Updated RDi Keyboard Shortcuts
January 12, 2016 Susan Gantner
I’ve written tips about RSE/RDi keyboard shortcuts several times before. Readers of those tips will know that I created a downloadable list of my favorite keyboard shortcuts. I’ve updated the shortcut card fairly regularly and the most recent edition has recently become available. So if you have previously downloaded my shortcut card and found it useful, you may want to get the latest one here.
This edition of the card includes a few new shortcuts, including a couple that are new for V9.5 of RDi.
The first one is Ctrl+Alt+Q, a new V9.5 shortcut to bring up a dialog box to “Open an IBM i member” directly without the need to drill down in RSE to find the member name in a list. If you’re getting a déjà vu feeling about that, you’re right. I wrote a tip about a shortcut to bring up that dialog back in April. If you read that tip, you know that there was an issue with the old shortcut–Ctrl+Shift+A–and my tip showed how to overcome the issue. With V9.5, IBM‘s developers created a new shortcut for the “Open an IBM i member” feature that doesn’t conflict with other shortcuts so it doesn’t require the re-configuration work that the old one did. For those of you who have already fixed the issue in your workspace, never fear–the Ctrl+Shift+A shortcut still works in V9.5 so you can continue to use it. Others who didn’t know about the shortcut before or who didn’t take the time to fix it earlier can now just use Ctrl+Alt+Q instead.
The second new V9.5 shortcut is more exciting because it is used for a completely new feature in V9.5. Ctrl+Shift+F will now re-format your RPG free-format logic. Re-format in this case means it will indent your code according to your preferences. If you have a block of code selected, it will limit the formatting to that block. If you have no code selected, it will reformat all the free form code in the source member. Undo will work for this action, just in case you find you don’t like the results.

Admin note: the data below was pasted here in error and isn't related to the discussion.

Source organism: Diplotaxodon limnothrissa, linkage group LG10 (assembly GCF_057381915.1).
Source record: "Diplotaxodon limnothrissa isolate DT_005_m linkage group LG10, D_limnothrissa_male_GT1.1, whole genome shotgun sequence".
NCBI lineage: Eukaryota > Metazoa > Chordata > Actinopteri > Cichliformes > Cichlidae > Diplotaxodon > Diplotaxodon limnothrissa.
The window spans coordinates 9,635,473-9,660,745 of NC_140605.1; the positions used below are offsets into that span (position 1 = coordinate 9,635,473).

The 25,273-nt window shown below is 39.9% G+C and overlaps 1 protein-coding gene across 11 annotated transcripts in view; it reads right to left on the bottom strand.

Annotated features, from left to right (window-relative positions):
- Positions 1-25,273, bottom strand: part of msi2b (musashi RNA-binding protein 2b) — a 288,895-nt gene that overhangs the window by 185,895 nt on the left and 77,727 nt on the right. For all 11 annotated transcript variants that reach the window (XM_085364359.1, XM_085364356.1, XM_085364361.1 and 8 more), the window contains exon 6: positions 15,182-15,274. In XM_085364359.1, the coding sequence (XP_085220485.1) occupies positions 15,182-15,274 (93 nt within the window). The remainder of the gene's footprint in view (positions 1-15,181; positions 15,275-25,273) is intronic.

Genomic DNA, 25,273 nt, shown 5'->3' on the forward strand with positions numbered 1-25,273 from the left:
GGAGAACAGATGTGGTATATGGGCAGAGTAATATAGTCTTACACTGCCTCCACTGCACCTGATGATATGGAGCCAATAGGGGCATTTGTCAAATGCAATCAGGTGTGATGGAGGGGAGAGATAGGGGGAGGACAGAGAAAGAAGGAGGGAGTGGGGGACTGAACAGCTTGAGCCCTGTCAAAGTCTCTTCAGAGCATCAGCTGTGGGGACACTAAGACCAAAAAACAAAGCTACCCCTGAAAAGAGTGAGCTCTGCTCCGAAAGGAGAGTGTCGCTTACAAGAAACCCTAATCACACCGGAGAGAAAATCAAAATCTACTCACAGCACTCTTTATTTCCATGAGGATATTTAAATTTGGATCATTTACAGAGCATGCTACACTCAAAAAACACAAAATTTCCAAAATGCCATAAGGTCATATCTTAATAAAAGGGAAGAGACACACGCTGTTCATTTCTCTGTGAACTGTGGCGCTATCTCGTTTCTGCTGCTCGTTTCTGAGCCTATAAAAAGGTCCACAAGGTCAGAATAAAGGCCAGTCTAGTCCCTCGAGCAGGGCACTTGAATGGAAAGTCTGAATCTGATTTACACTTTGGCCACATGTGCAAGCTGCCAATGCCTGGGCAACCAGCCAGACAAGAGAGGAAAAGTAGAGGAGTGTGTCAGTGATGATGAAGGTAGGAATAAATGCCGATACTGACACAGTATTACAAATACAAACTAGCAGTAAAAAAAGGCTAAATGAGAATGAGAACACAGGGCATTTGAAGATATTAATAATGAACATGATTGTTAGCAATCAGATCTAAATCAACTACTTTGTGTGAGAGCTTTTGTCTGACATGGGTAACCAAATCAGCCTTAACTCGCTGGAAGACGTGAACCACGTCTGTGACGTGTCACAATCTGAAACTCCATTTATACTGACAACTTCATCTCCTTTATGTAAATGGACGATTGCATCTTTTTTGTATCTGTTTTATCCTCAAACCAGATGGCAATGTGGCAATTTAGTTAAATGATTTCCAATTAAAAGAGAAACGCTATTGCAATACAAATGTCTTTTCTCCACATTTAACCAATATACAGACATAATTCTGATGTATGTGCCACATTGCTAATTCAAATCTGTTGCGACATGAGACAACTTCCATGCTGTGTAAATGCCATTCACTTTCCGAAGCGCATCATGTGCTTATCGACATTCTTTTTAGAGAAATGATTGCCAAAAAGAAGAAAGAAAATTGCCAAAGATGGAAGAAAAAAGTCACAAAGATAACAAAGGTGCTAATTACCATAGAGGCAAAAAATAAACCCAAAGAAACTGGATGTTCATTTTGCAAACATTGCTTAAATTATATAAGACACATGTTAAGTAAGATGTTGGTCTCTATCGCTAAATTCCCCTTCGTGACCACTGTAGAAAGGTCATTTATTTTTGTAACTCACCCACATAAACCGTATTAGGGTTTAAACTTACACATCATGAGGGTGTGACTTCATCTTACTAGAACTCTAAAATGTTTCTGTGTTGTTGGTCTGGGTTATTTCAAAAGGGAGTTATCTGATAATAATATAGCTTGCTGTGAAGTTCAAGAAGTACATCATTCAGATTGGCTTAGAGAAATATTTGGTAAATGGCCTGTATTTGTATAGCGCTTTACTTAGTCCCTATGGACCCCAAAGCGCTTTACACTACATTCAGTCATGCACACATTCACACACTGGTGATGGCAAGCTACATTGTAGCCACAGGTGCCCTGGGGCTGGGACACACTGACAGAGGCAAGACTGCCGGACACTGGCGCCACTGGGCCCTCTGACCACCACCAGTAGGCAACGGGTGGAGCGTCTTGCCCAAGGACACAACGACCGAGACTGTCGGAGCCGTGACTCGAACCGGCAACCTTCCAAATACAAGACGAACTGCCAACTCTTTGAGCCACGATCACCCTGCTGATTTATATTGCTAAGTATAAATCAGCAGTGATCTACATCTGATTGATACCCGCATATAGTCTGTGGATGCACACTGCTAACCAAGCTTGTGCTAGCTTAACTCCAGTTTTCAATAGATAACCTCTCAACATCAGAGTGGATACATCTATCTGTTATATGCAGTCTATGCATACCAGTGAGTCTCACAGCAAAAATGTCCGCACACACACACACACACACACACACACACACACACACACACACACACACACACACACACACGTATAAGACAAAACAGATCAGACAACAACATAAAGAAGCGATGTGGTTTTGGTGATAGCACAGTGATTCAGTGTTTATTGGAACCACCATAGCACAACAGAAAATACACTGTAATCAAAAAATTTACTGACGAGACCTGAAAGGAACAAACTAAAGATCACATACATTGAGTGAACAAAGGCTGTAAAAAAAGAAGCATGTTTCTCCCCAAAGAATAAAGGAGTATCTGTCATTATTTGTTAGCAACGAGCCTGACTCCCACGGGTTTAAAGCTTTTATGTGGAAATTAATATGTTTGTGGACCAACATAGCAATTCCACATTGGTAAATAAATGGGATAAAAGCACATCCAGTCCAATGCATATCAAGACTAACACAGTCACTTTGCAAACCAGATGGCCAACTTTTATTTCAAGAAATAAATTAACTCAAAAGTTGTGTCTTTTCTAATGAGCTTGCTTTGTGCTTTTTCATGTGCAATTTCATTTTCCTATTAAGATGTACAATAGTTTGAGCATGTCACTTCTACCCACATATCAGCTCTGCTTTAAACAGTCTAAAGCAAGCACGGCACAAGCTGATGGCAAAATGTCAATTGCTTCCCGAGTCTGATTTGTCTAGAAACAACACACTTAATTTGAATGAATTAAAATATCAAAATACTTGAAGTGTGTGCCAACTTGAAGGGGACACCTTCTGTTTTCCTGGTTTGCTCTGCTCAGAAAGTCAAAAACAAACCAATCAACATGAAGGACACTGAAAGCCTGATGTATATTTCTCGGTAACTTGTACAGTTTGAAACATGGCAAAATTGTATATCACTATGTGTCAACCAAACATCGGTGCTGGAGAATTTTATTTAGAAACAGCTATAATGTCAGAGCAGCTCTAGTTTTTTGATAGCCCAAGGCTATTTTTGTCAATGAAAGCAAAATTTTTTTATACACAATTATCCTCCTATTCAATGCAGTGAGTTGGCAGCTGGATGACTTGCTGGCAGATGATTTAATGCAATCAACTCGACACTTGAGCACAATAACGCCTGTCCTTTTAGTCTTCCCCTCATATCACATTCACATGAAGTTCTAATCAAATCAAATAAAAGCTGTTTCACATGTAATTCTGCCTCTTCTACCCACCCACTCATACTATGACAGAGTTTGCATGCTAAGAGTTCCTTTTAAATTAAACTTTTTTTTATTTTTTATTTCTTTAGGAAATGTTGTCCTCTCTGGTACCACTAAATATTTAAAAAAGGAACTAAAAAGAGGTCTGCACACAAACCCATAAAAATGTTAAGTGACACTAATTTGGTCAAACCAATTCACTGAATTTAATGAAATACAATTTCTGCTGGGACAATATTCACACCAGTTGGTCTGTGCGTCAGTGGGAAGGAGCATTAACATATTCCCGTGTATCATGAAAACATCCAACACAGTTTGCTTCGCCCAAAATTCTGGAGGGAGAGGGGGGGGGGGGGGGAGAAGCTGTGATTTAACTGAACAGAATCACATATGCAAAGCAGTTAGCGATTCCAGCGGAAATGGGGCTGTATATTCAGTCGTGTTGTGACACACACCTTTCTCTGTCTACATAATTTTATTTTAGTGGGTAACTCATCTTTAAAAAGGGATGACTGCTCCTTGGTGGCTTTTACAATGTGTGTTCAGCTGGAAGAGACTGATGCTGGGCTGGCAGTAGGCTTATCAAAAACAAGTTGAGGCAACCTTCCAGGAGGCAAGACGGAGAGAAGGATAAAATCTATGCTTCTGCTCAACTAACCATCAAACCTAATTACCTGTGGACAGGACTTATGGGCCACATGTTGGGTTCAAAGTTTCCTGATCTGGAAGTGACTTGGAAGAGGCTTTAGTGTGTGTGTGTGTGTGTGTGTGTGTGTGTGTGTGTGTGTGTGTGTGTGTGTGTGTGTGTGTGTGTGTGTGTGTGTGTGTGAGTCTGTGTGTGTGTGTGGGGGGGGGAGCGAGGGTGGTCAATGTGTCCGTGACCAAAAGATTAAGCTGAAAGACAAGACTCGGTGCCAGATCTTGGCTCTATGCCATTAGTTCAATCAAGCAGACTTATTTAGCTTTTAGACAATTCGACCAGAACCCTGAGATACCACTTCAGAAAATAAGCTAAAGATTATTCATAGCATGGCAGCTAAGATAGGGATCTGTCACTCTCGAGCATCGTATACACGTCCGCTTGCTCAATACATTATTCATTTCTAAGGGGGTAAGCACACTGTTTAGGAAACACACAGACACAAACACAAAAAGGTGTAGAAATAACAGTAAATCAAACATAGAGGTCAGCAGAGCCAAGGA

The corresponding new Preferences dialog page (shown in Figure 1) allows you to specify how many spaces you want to use for each level of indentation and how much (if any) you want the WHEN/OTHER statements within a SELECT block to be indented. The same dialog allows you to specify whether you want the formatter to use the columns before 8 and after 80 for those source members that take advantage of the latest RPG free-form enhancement to remove the old column restrictions.
Note that I’ve found the fastest way to get to this preference page is to search for “formatt” as illustrated in Figure 1. If you search for RPG, as I did when first looking for it, you won’t find it. Even better, you’ll also see the preference page for free form SQL formatting. That’s not new; it’s been around quite a while, but since the automatic formatting option is not turned on by default, it seems that many RPGers missed the fact that it exists.